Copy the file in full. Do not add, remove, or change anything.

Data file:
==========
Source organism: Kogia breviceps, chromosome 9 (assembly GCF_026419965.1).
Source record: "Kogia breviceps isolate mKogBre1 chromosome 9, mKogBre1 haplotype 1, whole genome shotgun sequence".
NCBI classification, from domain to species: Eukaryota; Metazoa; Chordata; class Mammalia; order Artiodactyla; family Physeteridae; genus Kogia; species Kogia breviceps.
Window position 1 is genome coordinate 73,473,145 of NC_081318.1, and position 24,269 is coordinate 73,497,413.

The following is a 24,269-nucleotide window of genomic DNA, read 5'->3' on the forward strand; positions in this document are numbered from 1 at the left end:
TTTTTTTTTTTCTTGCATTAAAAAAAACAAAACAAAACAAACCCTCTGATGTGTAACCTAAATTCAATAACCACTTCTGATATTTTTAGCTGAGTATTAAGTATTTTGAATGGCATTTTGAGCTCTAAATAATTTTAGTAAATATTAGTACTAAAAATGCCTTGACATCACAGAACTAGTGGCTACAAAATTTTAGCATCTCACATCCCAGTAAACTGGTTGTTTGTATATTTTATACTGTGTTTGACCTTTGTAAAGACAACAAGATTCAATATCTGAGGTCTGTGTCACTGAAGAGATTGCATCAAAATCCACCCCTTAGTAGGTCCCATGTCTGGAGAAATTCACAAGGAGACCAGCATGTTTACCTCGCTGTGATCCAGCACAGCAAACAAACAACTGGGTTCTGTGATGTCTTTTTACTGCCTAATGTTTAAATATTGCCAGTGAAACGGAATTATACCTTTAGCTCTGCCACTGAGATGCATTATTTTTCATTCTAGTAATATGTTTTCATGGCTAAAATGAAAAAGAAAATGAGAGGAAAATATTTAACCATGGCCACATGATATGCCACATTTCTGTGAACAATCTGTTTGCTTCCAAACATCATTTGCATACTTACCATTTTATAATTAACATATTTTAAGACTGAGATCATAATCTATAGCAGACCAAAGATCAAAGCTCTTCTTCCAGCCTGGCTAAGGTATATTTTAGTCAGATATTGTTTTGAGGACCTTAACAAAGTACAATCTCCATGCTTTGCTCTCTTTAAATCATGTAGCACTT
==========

Source organism: Kogia breviceps, chromosome 9 (assembly GCF_026419965.1).
Source record: "Kogia breviceps isolate mKogBre1 chromosome 9, mKogBre1 haplotype 1, whole genome shotgun sequence".
NCBI classification, from domain to species: Eukaryota; Metazoa; Chordata; class Mammalia; order Artiodactyla; family Physeteridae; genus Kogia; species Kogia breviceps.
Window position 1 is genome coordinate 73,473,145 of NC_081318.1, and position 24,269 is coordinate 73,497,413.

The following is a 24,269-nucleotide window of genomic DNA, read 5'->3' on the forward strand; positions in this document are numbered from 1 at the left end:
TTTTTTTTTTTCTTGCATTAAAAAAAACAAAACAAAACAAACCCTCTGATGTGTAACCTAAATTCAATAACCACTTCTGATATTTTTAGCTGAGTATTAAGTATTTTGAATGGCATTTTGAGCTCTAAATAATTTTAGTAAATATTAGTACTAAAAATGCCTTGACATCACAGAACTAGTGGCTACAAAATTTTAGCATCTCACATCCCAGTAAACTGGTTGTTTGTATATTTTATACTGTGTTTGACCTTTGTAAAGACAACAAGATTCAATATCTGAGGTCTGTGTCACTGAAGAGATTGCATCAAAATCCACCCCTTAGTAGGTCCCATGTCTGGAGAAATTCACAAGGAGACCAGCATGTTTACCTCGCTGTGATCCAGCACAGCAAACAAACAACTGGGTTCTGTGATGTCTTTTTACTGCCTAATGTTTAAATATTGCCAGTGAAACGGAATTATACCTTTAGCTCTGCCACTGAGATGCATTATTTTTCATTCTAGTAATATGTTTTCATGGCTAAAATGAAAAAGAAAATGAGAGGAAAATATTTAACCATGGCCACATGATATGCCACATTTCTGTGAACAATCTGTTTGCTTCCAAACATCATTTGCATACTTACCATTTTATAATTAACATATTTTAAGACTGAGATCATAATCTATAGCAGACCAAAGATCAAAGCTCTTCTTCCAGCCTGGCTAAGGTATATTTTAGTCAGATATTGTTTTGAGGACCTTAACAAAGTACAATCTCCATGCTTTGCTCTCTTTAAATCATGTAGCACTT